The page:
We asked our members to share their resolutions, gratitudes & thoughts about the New Year, 2016.
Fran Lewis is an author, book reviewer, and magazine publisher. Her resolutions are:
To think on the bright side.
To hope that I can deal with the impossible and turn it into the possible.
Remembering and valuing all the good things I have and glad that so many authors value my words.
To everyone in the write room blog, authors and readers, Happy holidays, Fran
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Flash fiction author and poet Sal Buttaci shares these thoughts.
I Will TRY TO BECOME THE BEST VERSION OF MYSELF AS I CAN BE
I’ve made more New Year resolutions than I care to remember and most of them I walked away from before January was laid to rest. Were they too difficult to keep? Unrealistic? The product of an exuberant Christmas spirit when joy buoyed me up so high I believed I could promise anything and deliver? Who knows! I have since changed my tune. I’m singing a different song. Let me push the musical metaphor a little further: I no longer reach for the unreachable note that insists I can sing it if I try.
Did wisdom come to me in my old age? Hardly! I simply gathered past resolutions in one basket labeled, “I will try to be the best version of myself as I can be.” Over the basket I draped a kind of comforter to keep my intentions warm throughout the new year. And I continue to recite the mantra of what I hope to attain. “God, help me to become a better man.” One who is kinder than the one in the dying year. One who prays for an increase in faith, hope and love of my God, my wife, my neighbors and myself. A better man whose writings more deeply and sincerely reflect that the words I write emanate from the heart.
For several years now I respond to the call for New Year resolutions with Christ’s words: “Be perfect as your Heavenly Father is Perfect.”
It’s a resolution that helps me strive towards a better way to enjoy life and partake in the inner peace we all desire to be truly happy.
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British author Bryan Murphy is still keeping a New Year’s resolution he made in 1974 never to make another New Year’s resolution, but this year he is resolved to bring out his novel Revolution Number One, much of which is set in Portugal in 1974. He shared an excerpt in the blog.
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Cody Wagner tells us that his mom was the Clark Griswold of every holiday. She did everything so over the top, we were embroiled in holiday decorations and singing for weeks before and after Christmas, Easter, New Years, and Arbor Day…OK maybe not Arbor Day, but she was a holiday woman.
Every Christmas, we’d have a plethora of activities laid on us. We were the Atlas of holidays, bearing metric tons of cheer. Festivities included doing good deeds to earn miniature blankets to lay on miniature Jesus (by Christmas day, he’d have 300 blankets piled all around him), performing novenas to move sheep closer to a manger scene (one sheep, named Ishkabibble, had no head and all us kids fought over him), stringing popcorn and carrots for a trees just for animals (we’d go out into a field on Christmas Eve and plant it), and the list goes on and on.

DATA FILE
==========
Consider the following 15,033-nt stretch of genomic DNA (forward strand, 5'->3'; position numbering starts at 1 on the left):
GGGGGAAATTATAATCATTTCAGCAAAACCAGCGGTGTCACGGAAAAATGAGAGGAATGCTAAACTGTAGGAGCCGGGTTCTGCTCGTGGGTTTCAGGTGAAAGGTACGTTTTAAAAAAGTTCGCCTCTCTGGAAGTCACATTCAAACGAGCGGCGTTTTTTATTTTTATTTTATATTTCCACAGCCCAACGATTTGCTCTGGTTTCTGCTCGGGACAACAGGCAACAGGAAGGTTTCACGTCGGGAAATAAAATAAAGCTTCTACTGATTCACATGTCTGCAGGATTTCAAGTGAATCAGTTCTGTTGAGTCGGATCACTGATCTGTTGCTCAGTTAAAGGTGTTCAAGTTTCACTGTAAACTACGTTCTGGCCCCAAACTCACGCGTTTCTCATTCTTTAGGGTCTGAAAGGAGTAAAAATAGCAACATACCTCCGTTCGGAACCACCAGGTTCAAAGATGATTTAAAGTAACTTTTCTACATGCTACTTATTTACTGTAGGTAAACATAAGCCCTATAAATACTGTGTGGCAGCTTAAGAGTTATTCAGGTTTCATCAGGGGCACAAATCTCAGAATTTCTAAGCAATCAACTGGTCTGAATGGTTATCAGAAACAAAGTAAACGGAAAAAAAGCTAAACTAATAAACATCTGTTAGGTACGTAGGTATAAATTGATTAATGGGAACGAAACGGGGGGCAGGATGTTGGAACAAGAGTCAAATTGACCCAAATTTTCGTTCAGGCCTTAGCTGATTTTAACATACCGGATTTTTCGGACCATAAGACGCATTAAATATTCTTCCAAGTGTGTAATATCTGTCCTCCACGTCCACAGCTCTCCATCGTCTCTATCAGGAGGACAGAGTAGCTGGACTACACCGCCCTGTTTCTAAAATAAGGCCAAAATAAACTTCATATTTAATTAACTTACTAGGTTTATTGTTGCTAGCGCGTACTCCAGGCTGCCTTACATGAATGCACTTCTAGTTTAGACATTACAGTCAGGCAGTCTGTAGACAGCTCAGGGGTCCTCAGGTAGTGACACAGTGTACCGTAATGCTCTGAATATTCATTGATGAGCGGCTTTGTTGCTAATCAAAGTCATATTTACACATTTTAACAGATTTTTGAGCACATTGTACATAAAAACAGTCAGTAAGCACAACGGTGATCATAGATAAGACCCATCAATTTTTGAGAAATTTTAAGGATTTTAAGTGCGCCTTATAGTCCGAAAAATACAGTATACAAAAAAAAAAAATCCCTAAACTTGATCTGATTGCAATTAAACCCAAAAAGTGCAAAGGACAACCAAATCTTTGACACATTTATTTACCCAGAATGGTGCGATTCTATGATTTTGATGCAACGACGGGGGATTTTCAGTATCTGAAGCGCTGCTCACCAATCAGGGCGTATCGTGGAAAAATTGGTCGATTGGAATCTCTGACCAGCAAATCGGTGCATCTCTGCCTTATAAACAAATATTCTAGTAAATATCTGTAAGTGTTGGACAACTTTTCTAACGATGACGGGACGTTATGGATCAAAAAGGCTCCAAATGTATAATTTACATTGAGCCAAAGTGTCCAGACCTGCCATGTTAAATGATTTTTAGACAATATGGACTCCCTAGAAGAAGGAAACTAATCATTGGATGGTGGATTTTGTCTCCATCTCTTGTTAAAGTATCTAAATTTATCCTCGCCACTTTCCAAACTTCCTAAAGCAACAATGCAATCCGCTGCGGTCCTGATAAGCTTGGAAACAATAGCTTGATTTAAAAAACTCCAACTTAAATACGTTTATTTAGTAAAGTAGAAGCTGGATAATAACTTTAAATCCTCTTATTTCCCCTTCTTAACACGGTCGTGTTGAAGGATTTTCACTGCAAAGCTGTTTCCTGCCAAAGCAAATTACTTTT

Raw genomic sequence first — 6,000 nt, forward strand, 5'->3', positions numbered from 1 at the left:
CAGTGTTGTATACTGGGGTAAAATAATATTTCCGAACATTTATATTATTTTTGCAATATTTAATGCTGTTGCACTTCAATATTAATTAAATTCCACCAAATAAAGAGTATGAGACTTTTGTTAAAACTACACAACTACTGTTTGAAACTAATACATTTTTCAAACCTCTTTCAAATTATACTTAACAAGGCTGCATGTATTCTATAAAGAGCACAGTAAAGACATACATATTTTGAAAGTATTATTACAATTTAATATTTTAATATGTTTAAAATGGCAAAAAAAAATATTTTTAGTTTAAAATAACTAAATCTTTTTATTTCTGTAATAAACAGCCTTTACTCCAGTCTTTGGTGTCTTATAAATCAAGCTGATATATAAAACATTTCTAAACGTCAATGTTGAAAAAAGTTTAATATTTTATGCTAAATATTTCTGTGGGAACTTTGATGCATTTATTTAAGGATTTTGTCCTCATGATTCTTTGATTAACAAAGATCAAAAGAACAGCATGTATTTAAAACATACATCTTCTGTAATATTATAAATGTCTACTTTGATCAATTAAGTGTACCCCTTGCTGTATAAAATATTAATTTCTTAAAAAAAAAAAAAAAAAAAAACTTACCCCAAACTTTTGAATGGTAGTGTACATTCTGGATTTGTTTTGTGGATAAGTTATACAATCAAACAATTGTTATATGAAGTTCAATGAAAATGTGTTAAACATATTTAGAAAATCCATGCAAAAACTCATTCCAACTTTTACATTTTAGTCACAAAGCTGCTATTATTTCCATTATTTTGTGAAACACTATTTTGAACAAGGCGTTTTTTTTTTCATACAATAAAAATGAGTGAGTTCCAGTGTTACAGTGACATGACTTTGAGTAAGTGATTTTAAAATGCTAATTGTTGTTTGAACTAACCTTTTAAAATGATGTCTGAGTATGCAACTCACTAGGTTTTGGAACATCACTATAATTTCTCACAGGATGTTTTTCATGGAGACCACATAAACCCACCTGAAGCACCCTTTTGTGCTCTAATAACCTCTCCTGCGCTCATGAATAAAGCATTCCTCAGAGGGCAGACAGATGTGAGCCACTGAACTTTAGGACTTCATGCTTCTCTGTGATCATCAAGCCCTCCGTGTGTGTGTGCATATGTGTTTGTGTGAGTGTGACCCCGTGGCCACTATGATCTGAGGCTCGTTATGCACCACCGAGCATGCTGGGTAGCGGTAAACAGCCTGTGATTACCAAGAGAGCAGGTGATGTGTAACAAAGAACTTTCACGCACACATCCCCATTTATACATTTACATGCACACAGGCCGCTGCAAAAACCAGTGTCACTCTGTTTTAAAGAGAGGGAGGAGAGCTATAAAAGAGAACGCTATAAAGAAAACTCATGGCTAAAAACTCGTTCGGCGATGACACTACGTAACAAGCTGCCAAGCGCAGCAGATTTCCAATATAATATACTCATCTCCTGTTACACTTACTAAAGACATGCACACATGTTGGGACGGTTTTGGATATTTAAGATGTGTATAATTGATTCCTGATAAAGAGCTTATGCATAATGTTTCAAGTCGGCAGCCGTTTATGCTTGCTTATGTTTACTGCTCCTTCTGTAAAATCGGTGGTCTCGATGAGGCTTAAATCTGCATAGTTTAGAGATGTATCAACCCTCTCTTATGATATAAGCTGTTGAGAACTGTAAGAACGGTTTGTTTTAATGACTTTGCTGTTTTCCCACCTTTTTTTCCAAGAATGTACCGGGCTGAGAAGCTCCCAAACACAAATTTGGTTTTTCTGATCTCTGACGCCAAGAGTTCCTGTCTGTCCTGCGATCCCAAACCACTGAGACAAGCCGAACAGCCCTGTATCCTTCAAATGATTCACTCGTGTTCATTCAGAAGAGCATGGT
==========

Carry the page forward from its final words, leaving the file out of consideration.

New Year’s was no different. Mom got busy baking and made cheese balls, Chex Mix, coconut cream pies, and everything else under the sun. She was a terrible cook, but that never stopped us from taking a few bites of everything, only to revert to fallbacks of Kit Kats and Twix bars.
She also started a new tradition on New Year’s. Instead of going to parties and whatnot, our family stayed in every year. We’d whip out all our favorite board games and play them all night New Year’s Eve and into the following day. By the end, we’d be exhausted, sick of games and ready to crash. But it was a huge bonding moment for a busy family that had trouble finding the time to be together.
Sadly, Mom died of an unexpected stroke a few years ago.
I wasn’t sure what would happen with New Year’s after she passed. I mean, big parties are really appealing. I’ve vowed a hundred times to make it to New York one year to see the Big Apple drop.
It turns out, her death solidified our New Year’s game night.
It’s December 23rd and, instead of talking about Christmas like normal people, we are putting together our New Year’s gaming plans. I think we’re going to revert back to classics like Clue and Yahtzee. And I’ll try to replicate some of her recipes and make them as disgusting as possible (purely for nostalgia’s sake, not because I can’t cook…which I can’t). Several groups have extended invites, but they’ve all been turned down. And I couldn’t be more excited.
Reflecting on all this, it’s hard to say exactly what New Year’s means to me. Sure, I make resolutions like everyone else. And, like everyone else, I never stick with any of them. And I probably dread the passage of time as much as anyone else.
Maybe what Mom provided for us – in addition to an after school special about family bonding – was an escape. An escape from thinking about what we did or didn’t accomplish this year. Or what we need to accomplish next year.
Escapes are good. As good a revelation as anything. Especially when we’re all so busy adulting, the stress of everything weighs us down.
So that’s what I’ll thank Mom for when the clock strikes twelve.
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Jon Magee is the author of From Barren Rocks to Living Stones to Living Stones and also Paradise Island, Heavenly Journey. These books reflect his nomadic youth where he has discovered that in places where all seems hopeless life can become hopeful. For that reason, he writers of a new commitment.
Well it’s that time of year again when in a fit of optimism many of us will make great promises about what we are going to do in the New Year that we usually abandon about the second week in January. Possibly we will spend a lot of time thinking through the resolution, yet it still does not reach to its completion. As we have come to the end of the year, we may likewise feel the sense of failure for what was not successful and we allow it to pull us down. In the midst of such a scene, perhaps we need to face the year with a different perspective.
In the coming year we will all face the challenges of life, however, do we see them as barriers to fall over, or as hurdles that we will soar over seeking to reach the next challenge of life? May our Challenges be hurdles, not barriers.
To buy his books.
Romance author and animal-lover Trish Jackson gives some advice, harness the power.
If you haven’t yet made a New Year’s Resolution, here’s one – harness the power of your mind. Be positive, think positive, and nix any negative thoughts.